# Broglie wavelength

1. Aug 2, 2008

### glueball8

Helium becomes a super°uid at temperatures T <
2:18 K. A super°uid °ows with no viscosity. This behaviour
can only be explained using quantum physics and it can
only happen if the de Broglie wavelength of a helium atom,
of mass m, is comparable to the inter-atomic spacing of the
°uid. What could be an expression for
the de Broglie wavelength?

Can anyone tell me where to learn this?

I'm currently working on Fundamentals of Physics, would I understand this when I finish the book? What level is this?

2. Aug 2, 2008

### G01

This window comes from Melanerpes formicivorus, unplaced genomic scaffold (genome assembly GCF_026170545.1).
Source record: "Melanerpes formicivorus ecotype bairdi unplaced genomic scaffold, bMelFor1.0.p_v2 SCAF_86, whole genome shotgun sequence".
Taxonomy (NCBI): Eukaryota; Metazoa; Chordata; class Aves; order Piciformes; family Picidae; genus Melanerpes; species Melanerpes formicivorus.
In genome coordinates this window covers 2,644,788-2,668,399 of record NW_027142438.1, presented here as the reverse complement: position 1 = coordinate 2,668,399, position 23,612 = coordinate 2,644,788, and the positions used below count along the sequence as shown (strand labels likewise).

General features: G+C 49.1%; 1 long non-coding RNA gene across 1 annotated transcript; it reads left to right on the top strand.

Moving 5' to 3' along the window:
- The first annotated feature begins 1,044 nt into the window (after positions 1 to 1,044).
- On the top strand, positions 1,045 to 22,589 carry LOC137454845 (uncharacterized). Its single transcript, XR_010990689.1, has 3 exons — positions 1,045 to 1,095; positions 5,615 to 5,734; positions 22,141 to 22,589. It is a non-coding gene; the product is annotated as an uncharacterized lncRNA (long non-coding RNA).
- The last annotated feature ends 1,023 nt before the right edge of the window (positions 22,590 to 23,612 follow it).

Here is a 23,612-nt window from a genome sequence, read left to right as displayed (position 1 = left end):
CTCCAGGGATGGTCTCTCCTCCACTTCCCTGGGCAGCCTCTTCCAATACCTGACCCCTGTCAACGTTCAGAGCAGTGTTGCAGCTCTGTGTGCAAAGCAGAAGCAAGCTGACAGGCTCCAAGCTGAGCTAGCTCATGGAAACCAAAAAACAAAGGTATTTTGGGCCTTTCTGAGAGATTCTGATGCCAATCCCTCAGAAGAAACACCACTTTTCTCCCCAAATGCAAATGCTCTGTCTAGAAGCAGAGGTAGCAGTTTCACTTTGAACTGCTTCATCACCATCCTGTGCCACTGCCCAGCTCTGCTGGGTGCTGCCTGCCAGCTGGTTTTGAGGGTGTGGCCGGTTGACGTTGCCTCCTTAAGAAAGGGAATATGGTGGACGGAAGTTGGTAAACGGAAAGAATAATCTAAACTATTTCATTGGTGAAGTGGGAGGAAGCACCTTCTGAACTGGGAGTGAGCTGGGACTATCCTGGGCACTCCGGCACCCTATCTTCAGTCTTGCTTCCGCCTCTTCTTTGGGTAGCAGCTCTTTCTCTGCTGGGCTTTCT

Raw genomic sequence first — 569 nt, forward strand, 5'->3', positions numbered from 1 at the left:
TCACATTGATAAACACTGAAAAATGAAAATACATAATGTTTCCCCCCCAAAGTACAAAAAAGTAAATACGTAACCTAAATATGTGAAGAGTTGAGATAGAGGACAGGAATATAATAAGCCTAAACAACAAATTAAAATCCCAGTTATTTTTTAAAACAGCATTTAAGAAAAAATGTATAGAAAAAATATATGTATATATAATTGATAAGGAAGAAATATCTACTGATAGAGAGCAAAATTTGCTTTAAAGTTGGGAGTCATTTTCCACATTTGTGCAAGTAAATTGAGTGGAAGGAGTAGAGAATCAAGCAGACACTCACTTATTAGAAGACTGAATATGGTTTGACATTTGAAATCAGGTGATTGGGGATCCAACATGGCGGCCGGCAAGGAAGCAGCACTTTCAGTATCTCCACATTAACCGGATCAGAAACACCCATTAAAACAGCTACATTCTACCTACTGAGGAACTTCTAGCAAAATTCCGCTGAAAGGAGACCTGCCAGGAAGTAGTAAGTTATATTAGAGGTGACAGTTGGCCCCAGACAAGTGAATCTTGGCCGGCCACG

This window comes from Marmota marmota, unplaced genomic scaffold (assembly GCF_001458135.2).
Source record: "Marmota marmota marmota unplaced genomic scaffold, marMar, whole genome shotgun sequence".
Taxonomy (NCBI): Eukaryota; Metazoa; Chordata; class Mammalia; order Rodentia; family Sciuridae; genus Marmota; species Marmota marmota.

The debroglie wavelength is a concept in modern/ quantum physics. If you have an edition of Fundamentals that includes a section on modern physics, then the book should cover the DeBroglie wavelength.

In short, the Debroglie wavelength expresses the wave-particle nature of matter by assigning a wavelength to matter particles. A particle's deBroglie wavelength is given by:

$$\lambda_{deBroglie} = \frac{h}{p}$$

where p is the particle's momentum, and h is Planck's constant.

Also, for an introductory summary of the topic:

http://hyperphysics.phy-astr.gsu.edu/Hbase/debrog.html

3. Aug 3, 2008

### cesiumfrog

I hadn't thought of super-fluids in that way..

The OP may also want to google for thermal velocity distributions (and Bose-Einstein statistics).

4. Aug 3, 2008

### glueball8

oh I know that equation and stuff but I can't get an answer. Its a mutiple choice and I think the (A) Based on it looks like the mv is just changed {answers shown below on the pic I think}.

Is K a constant?

Last edited: Mar 5, 2009